In your it sounds like the problem is with the router. I'd try resetting it to factory defaults, if that doesn't help, then try replacing it with a known-good spare. Let me know what the problem turns out to be. Scott.


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 Post subject: Re: Internet connectivity issues
 Post Posted: Fri Sep 25, 2009 11:33 am 
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How do you set a DSL modem to bridge mode? Ive got a Motorola style MSTATEA modem.


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 Post subject: Re: Internet connectivity issues
 Post Posted: Fri Sep 25, 2009 1:03 pm 
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Most likely you would go into the Modem's settings menus, then find and change the operating mode setting to "Bridge". Without a link to your modem's manual, I can't tell you exactly where in the menus that setting would be, or exactly what it would be called. For example, on a Linksys WRT54G router, the mode setting is in the Advanced Routing page, where you would change the Operating Mode setting from Gateway (router mode) to Router (bridge mode). As you can see, the Linksys terminology is confusing. <g> Scott.


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 Post subject: Re: Internet connectivity issues
 Post Posted: Fri Sep 25, 2009 1:57 pm 
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I went poking around in the modem's settings but could not find any bridge options. It's a Motorola model 2210-02-1002. It's an ATT DSL standard modem. All I could find on the net were headaches regarding this modem. ATT has not even issued a firmware update since it was introduced. I want to go wireless with my DSL but this modem is getting in the way.


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 Post subject: Re: Internet connectivity issues
 Post Posted: Fri Sep 25, 2009 2:27 pm 
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Randy,

Just plug your router into the modem and go. You can have a router behind a router no problem at all, your router will get all the information it needs from the dsl modem/router.

As a matter of fact, I've set up a network with 3 routers. The first router is the main router which I plug 2 other routers into. I then have 2 seperate networks that cannot see each other. I leave the one with the wireless turned on wide open for guests that come over. The other network is mine and is secure.

Mike


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 Post subject: Re: Internet connectivity issues
 Post Posted: Fri Sep 25, 2009 2:48 pm 
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I tried that but got no internet connection. From the blogs I've read everybody else is having the same problems with the ATT modem. Do you know of any DSL modem/router combos?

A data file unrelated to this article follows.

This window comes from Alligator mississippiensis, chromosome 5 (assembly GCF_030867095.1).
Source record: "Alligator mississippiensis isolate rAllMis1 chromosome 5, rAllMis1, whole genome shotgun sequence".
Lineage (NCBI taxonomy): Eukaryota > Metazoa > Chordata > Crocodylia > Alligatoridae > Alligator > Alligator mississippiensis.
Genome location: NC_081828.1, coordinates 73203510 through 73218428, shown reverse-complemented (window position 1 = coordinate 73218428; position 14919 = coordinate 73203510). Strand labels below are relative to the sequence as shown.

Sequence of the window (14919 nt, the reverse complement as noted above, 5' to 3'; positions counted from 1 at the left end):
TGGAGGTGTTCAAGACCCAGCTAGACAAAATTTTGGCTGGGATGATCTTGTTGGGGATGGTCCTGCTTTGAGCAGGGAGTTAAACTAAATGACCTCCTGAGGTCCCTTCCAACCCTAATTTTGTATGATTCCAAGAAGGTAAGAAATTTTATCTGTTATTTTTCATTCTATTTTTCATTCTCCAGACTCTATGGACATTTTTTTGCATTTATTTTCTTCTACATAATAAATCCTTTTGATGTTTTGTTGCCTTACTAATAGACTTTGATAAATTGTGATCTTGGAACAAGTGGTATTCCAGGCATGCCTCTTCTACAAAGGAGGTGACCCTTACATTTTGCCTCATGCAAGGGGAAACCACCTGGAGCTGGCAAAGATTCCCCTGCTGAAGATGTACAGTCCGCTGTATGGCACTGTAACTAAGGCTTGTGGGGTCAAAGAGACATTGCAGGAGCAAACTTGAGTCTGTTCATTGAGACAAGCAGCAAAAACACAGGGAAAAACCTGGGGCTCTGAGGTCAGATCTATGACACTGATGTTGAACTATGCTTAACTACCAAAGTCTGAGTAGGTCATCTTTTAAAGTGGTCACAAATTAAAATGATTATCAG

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 Post subject: Re: Internet connectivity issues
 Post Posted: Fri Sep 25, 2009 3:27 pm 
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I'm guessing you checked the router after setting it up to see if it is acquiring an ip address from the modem.

If you cannot get it to work, you could always set the router to bridge mode and let the wireless clients pick up ip addresses from the modem, that should work.


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 Post subject: Re: Internet connectivity issues
 Post Posted: Fri Sep 25, 2009 5:55 pm 
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Would this help you out Randy?,


http://broadband.motorola.com/consumers/products/2210-02/downloads/2210-02_UserManual.pdf


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 Post subject: Re: Internet connectivity issues
 Post Posted: Fri Sep 25, 2009 6:53 pm 
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That manual only has the basics, I think he is looking for this: http://www.netopia.com/support/hardware ... 7-Clsc.pdf

Information on how to configure bridge mode is on page 117. Scott.


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 Post subject: Re: Internet connectivity issues
 Post Posted: Tue Sep 29, 2009 6:11 pm 
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Thanks FatGuy/Scott,

It will be a while before I can put this info to the test. I'll be attempting to upgrade to "N" wireless in October. I'm looking at Linksys because Cisco bought them and Cisco has a pretty good presence at most Internet hubs all over the world. I'm hoping some of their quality trickles down to their consumer devices.

Scott, do you have any opinion on Linksys or some other brand?


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 Post subject: Re: Internet connectivity issues
 Post Posted: Tue Sep 29, 2009 7:20 pm 
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I've used and recommended Linksys products in the past, however I haven't tested many 802.11n routers or access points, so I can't give any specific recommendations in that area. Note that 802.11n was just recently ratified (finally!), however all of the current products I see are still at the "Draft 2.0" level. Ideally I'd want a wireless router that supported the final 802.11n spec., with dual-band operation in a 3x3:3 (transmit antennas x receive antennas : spatial streams) configuration supporting up to 450Mbps, and with external antennas for maximum range. Unfortunately I don't know of a router like that, however for a laptop internal adapter with those capabilities I'd recommend the Intel WiFi Link 5300.

Let me know what you end up using and how well you like it. Scott.


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 Post subject: Re: Internet connectivity issues
 Post Posted: Sun Dec 20, 2009 8:50 pm 
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Update:

The Motorola modem issue is now moot. It keeps losing the internet connection and also the DSL light keeps going out. Unplugging it for 5 min. and reattachng the power plug offers temporary reconnection but I feel the modem is on it's way to the modem mortuary.

I replaced the modem with modem/router (DLink DGND3300). This was by far the easiest to set up networking device I have ever encountered. I highly recommend it. I'm runnng it in mode 2 (single band g/n mode only). I could switch to dual band later but I got a couple of USB g adapters at Lowe's for $8 each on closeout so this was the way to go for me. I had 4 out of 5 computers online in 30 minutes.